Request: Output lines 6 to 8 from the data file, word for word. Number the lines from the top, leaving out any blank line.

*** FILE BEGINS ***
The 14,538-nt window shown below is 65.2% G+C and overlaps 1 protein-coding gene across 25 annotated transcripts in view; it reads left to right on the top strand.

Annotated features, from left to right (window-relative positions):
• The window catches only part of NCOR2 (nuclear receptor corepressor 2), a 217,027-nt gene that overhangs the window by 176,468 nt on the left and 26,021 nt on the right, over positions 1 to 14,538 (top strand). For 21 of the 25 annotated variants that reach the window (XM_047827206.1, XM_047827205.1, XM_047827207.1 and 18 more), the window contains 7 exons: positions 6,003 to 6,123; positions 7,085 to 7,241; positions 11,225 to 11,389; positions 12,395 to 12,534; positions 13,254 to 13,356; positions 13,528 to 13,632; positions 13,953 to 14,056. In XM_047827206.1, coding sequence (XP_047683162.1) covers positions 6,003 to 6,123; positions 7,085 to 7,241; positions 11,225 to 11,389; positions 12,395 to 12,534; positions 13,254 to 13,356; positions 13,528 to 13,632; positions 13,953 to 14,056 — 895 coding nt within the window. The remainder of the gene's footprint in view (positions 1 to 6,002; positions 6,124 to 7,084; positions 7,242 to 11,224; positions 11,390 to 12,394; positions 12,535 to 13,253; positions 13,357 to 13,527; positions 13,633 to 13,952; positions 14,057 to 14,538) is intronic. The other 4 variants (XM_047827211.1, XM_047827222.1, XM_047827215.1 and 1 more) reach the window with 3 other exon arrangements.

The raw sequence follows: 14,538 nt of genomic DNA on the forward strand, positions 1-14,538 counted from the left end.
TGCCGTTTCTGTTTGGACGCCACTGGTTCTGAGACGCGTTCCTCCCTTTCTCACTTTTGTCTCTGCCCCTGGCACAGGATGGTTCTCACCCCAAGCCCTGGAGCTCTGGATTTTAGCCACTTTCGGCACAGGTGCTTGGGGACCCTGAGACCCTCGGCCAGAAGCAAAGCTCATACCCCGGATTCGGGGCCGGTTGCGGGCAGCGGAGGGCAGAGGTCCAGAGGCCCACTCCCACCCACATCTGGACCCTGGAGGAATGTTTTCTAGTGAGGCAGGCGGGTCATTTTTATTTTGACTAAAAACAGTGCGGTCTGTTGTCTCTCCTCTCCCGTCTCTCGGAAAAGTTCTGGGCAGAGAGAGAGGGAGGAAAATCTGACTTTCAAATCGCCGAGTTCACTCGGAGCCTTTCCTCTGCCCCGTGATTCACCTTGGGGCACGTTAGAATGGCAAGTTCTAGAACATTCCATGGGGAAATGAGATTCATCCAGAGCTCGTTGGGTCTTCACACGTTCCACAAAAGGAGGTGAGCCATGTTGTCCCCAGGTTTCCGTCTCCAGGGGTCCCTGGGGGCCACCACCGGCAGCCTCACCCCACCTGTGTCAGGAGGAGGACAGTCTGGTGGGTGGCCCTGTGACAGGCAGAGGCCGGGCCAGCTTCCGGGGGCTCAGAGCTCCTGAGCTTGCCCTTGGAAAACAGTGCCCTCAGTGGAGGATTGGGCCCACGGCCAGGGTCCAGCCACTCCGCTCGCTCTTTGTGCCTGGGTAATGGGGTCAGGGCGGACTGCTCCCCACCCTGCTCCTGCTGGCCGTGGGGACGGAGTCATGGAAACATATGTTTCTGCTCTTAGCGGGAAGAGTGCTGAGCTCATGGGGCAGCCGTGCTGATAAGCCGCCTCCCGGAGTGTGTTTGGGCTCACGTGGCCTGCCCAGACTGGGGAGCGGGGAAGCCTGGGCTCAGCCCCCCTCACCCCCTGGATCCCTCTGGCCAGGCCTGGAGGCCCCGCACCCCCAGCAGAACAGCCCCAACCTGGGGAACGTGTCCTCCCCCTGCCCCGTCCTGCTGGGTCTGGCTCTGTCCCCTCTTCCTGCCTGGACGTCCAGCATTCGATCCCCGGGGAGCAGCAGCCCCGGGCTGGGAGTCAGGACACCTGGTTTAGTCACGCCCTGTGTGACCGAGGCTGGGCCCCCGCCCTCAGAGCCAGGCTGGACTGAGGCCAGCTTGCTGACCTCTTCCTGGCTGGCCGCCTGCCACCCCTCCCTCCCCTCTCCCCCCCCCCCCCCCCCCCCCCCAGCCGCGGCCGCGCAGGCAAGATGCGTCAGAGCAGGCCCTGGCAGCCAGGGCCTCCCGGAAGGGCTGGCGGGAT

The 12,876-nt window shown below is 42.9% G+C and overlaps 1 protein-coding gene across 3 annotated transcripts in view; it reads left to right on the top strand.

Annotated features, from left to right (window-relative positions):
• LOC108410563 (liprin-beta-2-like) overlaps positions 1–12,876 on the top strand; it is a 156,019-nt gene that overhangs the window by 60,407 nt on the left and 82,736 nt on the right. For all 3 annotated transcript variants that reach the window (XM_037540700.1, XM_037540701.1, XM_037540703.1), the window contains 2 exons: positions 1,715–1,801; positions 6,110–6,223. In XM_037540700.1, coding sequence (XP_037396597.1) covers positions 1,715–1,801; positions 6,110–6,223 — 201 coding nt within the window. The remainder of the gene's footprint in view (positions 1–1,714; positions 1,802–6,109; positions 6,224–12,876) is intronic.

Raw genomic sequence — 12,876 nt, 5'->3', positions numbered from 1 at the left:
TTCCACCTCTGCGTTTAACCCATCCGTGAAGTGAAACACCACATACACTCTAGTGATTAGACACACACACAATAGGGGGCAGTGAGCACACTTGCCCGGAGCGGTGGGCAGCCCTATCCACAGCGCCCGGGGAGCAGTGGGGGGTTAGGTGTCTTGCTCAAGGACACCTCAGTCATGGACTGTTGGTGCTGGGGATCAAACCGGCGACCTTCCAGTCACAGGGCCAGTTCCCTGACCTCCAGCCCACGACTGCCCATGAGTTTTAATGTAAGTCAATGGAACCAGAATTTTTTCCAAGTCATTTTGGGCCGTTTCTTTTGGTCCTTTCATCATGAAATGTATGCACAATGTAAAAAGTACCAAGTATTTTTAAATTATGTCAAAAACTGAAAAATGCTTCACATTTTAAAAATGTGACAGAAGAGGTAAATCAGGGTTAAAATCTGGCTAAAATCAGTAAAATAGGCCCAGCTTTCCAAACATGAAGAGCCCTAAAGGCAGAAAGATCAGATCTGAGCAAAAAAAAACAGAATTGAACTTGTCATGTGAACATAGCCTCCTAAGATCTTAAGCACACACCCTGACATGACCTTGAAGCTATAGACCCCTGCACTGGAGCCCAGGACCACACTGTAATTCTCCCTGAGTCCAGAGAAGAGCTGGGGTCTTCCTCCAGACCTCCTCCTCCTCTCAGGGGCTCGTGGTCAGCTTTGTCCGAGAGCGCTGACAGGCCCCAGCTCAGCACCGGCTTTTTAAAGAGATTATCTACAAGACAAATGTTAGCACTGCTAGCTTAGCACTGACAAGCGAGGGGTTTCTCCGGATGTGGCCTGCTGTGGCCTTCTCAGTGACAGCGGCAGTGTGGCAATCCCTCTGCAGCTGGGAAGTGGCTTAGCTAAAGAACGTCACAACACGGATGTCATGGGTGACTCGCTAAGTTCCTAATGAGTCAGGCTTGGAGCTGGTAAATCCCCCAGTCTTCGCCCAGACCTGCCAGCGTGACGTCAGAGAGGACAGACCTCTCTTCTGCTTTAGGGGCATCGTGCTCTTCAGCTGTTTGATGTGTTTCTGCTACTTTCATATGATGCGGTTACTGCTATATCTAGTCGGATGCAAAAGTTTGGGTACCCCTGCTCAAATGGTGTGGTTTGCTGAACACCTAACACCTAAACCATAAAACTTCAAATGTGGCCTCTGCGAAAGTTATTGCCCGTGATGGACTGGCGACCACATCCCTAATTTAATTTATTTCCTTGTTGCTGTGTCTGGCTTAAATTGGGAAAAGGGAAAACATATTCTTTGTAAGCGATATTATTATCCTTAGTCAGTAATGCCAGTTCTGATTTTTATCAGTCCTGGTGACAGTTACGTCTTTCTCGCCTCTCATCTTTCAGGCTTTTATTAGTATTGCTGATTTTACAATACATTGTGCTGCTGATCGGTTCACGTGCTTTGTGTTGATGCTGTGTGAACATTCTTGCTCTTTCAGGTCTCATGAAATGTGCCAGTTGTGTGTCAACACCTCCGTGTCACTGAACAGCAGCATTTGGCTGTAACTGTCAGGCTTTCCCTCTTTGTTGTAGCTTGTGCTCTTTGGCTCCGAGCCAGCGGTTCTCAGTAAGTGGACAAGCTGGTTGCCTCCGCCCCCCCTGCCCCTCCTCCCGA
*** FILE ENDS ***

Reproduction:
The 12,876-nt window shown below is 42.9% G+C and overlaps 1 protein-coding gene across 3 annotated transcripts in view; it reads left to right on the top strand.

Annotated features, from left to right (window-relative positions):
• LOC108410563 (liprin-beta-2-like) overlaps positions 1–12,876 on the top strand; it is a 156,019-nt gene that overhangs the window by 60,407 nt on the left and 82,736 nt on the right. For all 3 annotated transcript variants that reach the window (XM_037540700.1, XM_037540701.1, XM_037540703.1), the window contains 2 exons: positions 1,715–1,801; positions 6,110–6,223. In XM_037540700.1, coding sequence (XP_037396597.1) covers positions 1,715–1,801; positions 6,110–6,223 — 201 coding nt within the window. The remainder of the gene's footprint in view (positions 1–1,714; positions 1,802–6,109; positions 6,224–12,876) is intronic.